Quelles sont les options pour les entreprises qui continuent d'utiliser le R22 ? (en anglais)

Le magazine britannique ACR Journal évoque les options possibles pour les entreprises qui utilisent encore le frigorigène R22.
R22 belongs to the hydrochlorofluorocarbon refrigerants (HCFCs), which are subjected to different legislations since the Montreal Protocol. Since January 1st, 2015, the European Regulation EC/2037/2000 - amended by the EC/1005/2009 Regulation - makes it illegal to use recycled or reclaimed HCFCs to service refrigeration and air conditioning equipment1.

However, this regulation does not prohibit continued operation of plant using existing quantities of HCFC refrigerant. In the UK for instance, it means that there are still a large number of R22 refrigeration systems operating.

An article recently published in the ACR Journal underlines that the major concern for any company still operating with R22 must be the potential risk of a complete loss of refrigerant from the system and the devastating effect this could have on their business. According to the author of the article, Ed Whinyates, there are two options available to companies still using R22 refrigerant:
  • Replace with new plant: the latest technologies can be used to meet both the current and future requirements of the company. For example, selecting refrigerants like HCs, ammonia or CO2 is a good option because these refrigerants are not subjected to any EC regulation and have a zero GWP. However, this kind of replacement takes time and is quite expensive.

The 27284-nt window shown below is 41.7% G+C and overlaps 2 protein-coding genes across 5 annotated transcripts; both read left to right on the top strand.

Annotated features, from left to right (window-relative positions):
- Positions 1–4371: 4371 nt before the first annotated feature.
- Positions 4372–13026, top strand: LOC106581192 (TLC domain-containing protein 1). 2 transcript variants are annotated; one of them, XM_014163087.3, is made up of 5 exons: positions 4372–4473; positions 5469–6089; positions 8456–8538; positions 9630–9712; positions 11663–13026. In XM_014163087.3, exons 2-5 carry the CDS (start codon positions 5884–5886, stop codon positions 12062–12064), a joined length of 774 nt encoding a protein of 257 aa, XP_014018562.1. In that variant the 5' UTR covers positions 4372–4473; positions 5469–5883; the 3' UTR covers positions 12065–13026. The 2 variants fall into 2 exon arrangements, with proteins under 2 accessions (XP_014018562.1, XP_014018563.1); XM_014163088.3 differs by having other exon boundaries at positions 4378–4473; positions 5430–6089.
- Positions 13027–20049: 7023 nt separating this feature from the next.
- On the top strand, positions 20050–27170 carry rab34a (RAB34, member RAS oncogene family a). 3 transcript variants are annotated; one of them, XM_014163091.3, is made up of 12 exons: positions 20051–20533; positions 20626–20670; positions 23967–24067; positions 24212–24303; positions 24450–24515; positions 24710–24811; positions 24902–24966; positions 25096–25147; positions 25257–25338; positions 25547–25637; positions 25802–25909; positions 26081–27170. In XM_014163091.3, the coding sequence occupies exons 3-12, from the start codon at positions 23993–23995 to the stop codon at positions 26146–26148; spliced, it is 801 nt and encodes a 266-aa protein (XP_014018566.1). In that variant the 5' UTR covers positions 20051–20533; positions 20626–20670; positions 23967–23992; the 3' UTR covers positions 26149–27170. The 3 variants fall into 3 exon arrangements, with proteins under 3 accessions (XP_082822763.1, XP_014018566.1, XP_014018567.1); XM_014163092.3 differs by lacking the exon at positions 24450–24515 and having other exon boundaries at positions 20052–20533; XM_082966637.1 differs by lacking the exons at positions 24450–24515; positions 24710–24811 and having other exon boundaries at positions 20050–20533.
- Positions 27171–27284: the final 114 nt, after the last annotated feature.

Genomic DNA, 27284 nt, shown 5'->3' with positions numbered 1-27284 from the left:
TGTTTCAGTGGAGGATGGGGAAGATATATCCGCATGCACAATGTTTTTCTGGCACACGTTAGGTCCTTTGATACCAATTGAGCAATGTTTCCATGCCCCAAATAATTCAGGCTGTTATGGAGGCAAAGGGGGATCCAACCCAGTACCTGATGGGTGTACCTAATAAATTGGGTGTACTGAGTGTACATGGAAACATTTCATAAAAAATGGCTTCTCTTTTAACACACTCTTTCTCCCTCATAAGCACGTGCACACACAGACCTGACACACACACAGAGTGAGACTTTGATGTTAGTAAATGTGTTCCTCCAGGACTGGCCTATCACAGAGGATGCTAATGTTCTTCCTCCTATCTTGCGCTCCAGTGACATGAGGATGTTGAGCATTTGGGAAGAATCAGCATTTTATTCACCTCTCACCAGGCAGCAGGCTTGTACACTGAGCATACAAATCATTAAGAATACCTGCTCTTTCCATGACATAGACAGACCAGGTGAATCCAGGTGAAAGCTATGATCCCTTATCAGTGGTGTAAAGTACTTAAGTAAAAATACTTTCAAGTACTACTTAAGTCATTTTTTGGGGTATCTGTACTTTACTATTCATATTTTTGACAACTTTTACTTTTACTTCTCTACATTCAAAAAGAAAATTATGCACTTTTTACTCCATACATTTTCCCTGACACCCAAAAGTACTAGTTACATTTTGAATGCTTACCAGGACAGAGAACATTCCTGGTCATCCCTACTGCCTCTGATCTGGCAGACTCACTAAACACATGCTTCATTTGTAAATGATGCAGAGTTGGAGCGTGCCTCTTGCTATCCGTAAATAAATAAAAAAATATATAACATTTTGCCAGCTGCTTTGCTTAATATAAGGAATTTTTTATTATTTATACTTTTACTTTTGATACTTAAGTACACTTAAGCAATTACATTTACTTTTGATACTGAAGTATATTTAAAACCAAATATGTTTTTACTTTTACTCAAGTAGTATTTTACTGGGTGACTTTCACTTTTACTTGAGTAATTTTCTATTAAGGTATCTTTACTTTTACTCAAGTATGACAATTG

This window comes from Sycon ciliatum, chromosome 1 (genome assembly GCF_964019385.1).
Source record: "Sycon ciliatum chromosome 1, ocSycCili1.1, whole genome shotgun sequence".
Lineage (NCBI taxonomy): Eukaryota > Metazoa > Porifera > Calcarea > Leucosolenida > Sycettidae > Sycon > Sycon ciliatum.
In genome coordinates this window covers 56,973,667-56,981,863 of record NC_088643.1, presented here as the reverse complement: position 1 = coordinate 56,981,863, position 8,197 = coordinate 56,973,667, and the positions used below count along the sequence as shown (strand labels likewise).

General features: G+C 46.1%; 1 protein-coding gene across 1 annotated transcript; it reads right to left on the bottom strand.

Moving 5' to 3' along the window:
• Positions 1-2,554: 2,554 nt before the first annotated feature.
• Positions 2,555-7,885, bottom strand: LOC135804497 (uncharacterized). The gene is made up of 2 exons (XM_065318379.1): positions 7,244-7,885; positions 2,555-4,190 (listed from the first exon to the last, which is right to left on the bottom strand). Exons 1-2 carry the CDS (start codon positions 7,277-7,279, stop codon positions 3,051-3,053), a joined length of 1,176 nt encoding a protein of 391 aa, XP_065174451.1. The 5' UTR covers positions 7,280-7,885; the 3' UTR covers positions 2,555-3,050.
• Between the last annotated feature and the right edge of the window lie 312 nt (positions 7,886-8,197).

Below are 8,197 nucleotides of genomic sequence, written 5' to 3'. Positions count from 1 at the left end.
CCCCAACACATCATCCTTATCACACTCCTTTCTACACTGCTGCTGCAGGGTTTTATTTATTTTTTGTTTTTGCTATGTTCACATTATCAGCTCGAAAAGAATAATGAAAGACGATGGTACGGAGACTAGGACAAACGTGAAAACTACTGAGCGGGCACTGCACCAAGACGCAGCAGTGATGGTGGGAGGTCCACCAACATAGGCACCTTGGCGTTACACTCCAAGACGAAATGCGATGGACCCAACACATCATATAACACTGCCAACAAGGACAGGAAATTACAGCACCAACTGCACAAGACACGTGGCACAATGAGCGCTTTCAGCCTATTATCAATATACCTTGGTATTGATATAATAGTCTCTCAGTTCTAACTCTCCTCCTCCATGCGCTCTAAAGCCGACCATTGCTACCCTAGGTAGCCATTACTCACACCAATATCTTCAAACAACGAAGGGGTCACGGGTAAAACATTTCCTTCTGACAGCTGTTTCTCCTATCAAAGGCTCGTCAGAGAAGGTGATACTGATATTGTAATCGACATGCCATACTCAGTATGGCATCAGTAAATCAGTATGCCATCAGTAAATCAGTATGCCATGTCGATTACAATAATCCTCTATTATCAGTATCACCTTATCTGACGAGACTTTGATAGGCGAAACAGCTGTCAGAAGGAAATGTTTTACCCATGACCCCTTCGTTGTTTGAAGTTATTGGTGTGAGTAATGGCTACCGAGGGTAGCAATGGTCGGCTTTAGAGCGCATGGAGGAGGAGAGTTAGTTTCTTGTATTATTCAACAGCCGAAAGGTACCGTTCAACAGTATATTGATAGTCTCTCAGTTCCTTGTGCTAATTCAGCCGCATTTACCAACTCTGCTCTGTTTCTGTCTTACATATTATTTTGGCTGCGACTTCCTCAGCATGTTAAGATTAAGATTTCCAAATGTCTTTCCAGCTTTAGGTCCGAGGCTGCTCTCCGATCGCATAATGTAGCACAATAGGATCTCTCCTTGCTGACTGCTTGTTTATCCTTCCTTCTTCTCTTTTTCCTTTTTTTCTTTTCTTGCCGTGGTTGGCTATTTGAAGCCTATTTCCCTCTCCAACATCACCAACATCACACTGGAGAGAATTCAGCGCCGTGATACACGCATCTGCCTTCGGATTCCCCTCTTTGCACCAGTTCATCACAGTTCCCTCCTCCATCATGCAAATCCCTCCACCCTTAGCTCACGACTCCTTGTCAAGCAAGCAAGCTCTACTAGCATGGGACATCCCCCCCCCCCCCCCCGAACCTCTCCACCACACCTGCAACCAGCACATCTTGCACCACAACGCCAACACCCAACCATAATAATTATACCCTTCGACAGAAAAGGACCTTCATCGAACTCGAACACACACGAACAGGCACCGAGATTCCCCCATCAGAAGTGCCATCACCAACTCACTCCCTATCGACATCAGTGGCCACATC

• Utilise a suitable "drop in" refrigerant: According to Ed Whinyates, "there are a number of clear benefits of modernising existing plant to use an alternative refrigerant. The obvious one is the lower capital costs involved compared to a whole new system.  There are several refrigerant options that can be used, allowing you to retain your existing system.  And with a reasonably quick implementation, there is the reduced risk of impact on the day-to-day running of a business."

To read the entire article, please follow the link below.

1 See also the Regulation (EC) No 1005/2009 of the European Parliament and of the Council on substances that deplete the ozone layer (recast), a document amending the EC/2037/2000 regulation, following this link.